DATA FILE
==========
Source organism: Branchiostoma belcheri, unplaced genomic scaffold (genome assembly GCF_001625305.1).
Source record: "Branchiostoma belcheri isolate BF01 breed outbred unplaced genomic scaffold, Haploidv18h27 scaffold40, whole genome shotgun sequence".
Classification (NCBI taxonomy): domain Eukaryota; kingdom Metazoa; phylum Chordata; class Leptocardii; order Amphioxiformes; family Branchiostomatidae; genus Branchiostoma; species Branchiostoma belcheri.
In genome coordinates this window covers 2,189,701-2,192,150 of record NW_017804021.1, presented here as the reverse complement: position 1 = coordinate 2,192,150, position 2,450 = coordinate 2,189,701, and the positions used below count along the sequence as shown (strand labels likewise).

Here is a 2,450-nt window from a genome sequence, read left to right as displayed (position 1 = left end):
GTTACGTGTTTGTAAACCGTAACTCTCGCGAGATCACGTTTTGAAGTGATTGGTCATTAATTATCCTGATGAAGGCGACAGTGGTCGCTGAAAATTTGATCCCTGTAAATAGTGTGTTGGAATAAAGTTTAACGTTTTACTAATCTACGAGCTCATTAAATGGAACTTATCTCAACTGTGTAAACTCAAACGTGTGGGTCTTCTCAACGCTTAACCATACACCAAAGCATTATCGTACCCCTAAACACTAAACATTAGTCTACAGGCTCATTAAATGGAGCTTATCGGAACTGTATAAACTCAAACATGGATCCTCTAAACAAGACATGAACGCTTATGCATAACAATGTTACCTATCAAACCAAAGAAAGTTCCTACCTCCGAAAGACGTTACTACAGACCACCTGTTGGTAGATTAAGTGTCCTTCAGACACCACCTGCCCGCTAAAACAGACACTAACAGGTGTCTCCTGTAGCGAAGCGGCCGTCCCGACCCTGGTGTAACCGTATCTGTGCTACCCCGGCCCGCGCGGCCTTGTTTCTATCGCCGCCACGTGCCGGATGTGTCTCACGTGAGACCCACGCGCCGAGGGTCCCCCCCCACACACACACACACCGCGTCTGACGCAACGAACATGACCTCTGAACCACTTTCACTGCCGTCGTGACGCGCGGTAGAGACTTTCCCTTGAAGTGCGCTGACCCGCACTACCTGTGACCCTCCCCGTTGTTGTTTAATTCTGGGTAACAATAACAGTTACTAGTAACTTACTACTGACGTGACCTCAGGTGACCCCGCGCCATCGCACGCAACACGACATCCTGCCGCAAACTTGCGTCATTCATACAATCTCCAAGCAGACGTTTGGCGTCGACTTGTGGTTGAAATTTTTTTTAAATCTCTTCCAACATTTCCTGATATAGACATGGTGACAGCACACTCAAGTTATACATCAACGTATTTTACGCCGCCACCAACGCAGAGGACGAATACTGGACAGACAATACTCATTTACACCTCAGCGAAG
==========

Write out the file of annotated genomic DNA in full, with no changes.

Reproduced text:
Source organism: Branchiostoma belcheri, unplaced genomic scaffold (genome assembly GCF_001625305.1).
Source record: "Branchiostoma belcheri isolate BF01 breed outbred unplaced genomic scaffold, Haploidv18h27 scaffold40, whole genome shotgun sequence".
Classification (NCBI taxonomy): domain Eukaryota; kingdom Metazoa; phylum Chordata; class Leptocardii; order Amphioxiformes; family Branchiostomatidae; genus Branchiostoma; species Branchiostoma belcheri.
In genome coordinates this window covers 2,189,701-2,192,150 of record NW_017804021.1, presented here as the reverse complement: position 1 = coordinate 2,192,150, position 2,450 = coordinate 2,189,701, and the positions used below count along the sequence as shown (strand labels likewise).

Here is a 2,450-nt window from a genome sequence, read left to right as displayed (position 1 = left end):
GTTACGTGTTTGTAAACCGTAACTCTCGCGAGATCACGTTTTGAAGTGATTGGTCATTAATTATCCTGATGAAGGCGACAGTGGTCGCTGAAAATTTGATCCCTGTAAATAGTGTGTTGGAATAAAGTTTAACGTTTTACTAATCTACGAGCTCATTAAATGGAACTTATCTCAACTGTGTAAACTCAAACGTGTGGGTCTTCTCAACGCTTAACCATACACCAAAGCATTATCGTACCCCTAAACACTAAACATTAGTCTACAGGCTCATTAAATGGAGCTTATCGGAACTGTATAAACTCAAACATGGATCCTCTAAACAAGACATGAACGCTTATGCATAACAATGTTACCTATCAAACCAAAGAAAGTTCCTACCTCCGAAAGACGTTACTACAGACCACCTGTTGGTAGATTAAGTGTCCTTCAGACACCACCTGCCCGCTAAAACAGACACTAACAGGTGTCTCCTGTAGCGAAGCGGCCGTCCCGACCCTGGTGTAACCGTATCTGTGCTACCCCGGCCCGCGCGGCCTTGTTTCTATCGCCGCCACGTGCCGGATGTGTCTCACGTGAGACCCACGCGCCGAGGGTCCCCCCCCACACACACACACACCGCGTCTGACGCAACGAACATGACCTCTGAACCACTTTCACTGCCGTCGTGACGCGCGGTAGAGACTTTCCCTTGAAGTGCGCTGACCCGCACTACCTGTGACCCTCCCCGTTGTTGTTTAATTCTGGGTAACAATAACAGTTACTAGTAACTTACTACTGACGTGACCTCAGGTGACCCCGCGCCATCGCACGCAACACGACATCCTGCCGCAAACTTGCGTCATTCATACAATCTCCAAGCAGACGTTTGGCGTCGACTTGTGGTTGAAATTTTTTTTAAATCTCTTCCAACATTTCCTGATATAGACATGGTGACAGCACACTCAAGTTATACATCAACGTATTTTACGCCGCCACCAACGCAGAGGACGAATACTGGACAGACAATACTCATTTACACCTCAGCGAAG